What Was True: The Photographs and Notebooks of William Gedney
Margaret Sartor, Ed.
Reviewed by Joe Lockard
Friday, June 2 2000, 9:05 PM
When Bill Gedney died of AIDS in 1989, he was a photographer known to only a few. Gedney's talent as an unobtrusive observer emerged from a predisposition that concealed his own life as much as it facilitated his photography. As a photographer, Gedney was the Cavafy to Brooklyn's Myrtle Avenue, with a local eye that distinguished its place, possibilities and lives. He brought that same combination of acuteness and unobtrusiveness into a photographic series on Kentucky, San Francisco and India, the three locales outside Brooklyn where he did his most noted work.
During his fifty-six years of life, Gedney had only one solo exhibition, as a young photographer at the Museum of Modern Art in New York in 1968. A new exhibition of his work that accompanies this book was recently staged at the San Francisco Museum of Modern Art, and relied heavily on the work of friends determined to celebrate Gedney's largely unknown artistic accomplishments. Duke University's special collections library now houses the materials on which the exhibition and book are based. Fortunate are those with such dedicated friends.
Gedney had an almost preternatural instinct for composition. Lines and forms found fine alignments and oppositions in his photographs, a task that appears effortless but which requires a trained eye and long practice. A 1967 photograph of a long Chevrolet parked in front of two neo-Grecian entryways in San Francisco opposes lengthy dark shadows on the car against the rising white columns of the house doors; a newer order provides a foundation for an older order. A 1969 shot of a near-deserted Brooklyn street in the evening balances an astonishingly complex interplay of light and dark, yet does so with a strong, simple and central focal point. Night streets attracted Gedney and, whether in Brooklyn or Benares, he found them a stage for his meditative aesthetics. Another 1975 night photograph taken on the streets of Bethlehem, Pennsylvania shows a mattress advertisement painted on a brick wall with an invisible streetlamp overhead it and the street foreground. The eye wanders off down the dark street with the picture, towards the next street corner and its patch of illumination.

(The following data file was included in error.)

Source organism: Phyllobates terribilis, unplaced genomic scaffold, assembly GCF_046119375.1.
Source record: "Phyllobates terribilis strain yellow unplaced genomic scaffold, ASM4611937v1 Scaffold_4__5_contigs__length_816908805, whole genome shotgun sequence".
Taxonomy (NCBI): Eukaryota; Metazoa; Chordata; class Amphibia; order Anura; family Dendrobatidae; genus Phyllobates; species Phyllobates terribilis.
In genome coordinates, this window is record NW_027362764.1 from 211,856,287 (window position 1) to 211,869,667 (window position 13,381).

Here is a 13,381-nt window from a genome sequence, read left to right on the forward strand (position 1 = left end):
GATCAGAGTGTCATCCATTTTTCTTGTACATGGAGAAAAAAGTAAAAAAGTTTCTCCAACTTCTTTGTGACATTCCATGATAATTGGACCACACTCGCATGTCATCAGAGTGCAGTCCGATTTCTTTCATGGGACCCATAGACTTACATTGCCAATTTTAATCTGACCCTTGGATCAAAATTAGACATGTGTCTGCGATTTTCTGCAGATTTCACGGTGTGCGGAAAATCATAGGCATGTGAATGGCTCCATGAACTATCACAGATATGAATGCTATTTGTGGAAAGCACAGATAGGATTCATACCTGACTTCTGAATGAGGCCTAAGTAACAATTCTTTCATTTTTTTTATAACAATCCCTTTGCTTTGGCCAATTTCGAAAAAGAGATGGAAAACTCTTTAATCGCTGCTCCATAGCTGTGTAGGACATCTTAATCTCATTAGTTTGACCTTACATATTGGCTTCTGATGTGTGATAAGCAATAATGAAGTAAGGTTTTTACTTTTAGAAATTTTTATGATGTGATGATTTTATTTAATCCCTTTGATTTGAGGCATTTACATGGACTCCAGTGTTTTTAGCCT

Gedney writes that he is not a 'social photographer,' but this is more a foreswearing of conscientious pursuit of the Jakob Riis documentary tradition than a viable characterization of his own images. In distancing himself from that emphasis on message-laden photographic images of the poor, Gedney emphasizes instead his so-quiet presence among his fellow creatures. The best moments he captures, although often set in poverty, are those of intimacy and grace. One of the most marvelous photographs here, reproduced on the dustcover, is of three young girls each standing on one leg while talking in a kitchen. The kitchen has a low ceiling and is noticeably poor, but no matter: the girls appear as cranes, poised for flight. It is not that poverty is absent, but rather Gedney brings out the presence of airs of lightness and even nobility that infiltrate these terms of daily existence. While his camera captures the social environment, Gedney's truer focus is on the instant and its human face.
In 1964 and 1972, Gedney traveled to the Blue Diamond Mining Camp in eastern Kentucky for brief stays with Willie and Vivian Cornett, a couple with twelve children and a miserable income. His work during these brief weeks manifests an enchanted realism. The lean and hard look of the menfolk, forever working on the junked cars that litter the yards, locates their lives on the register of the American class system.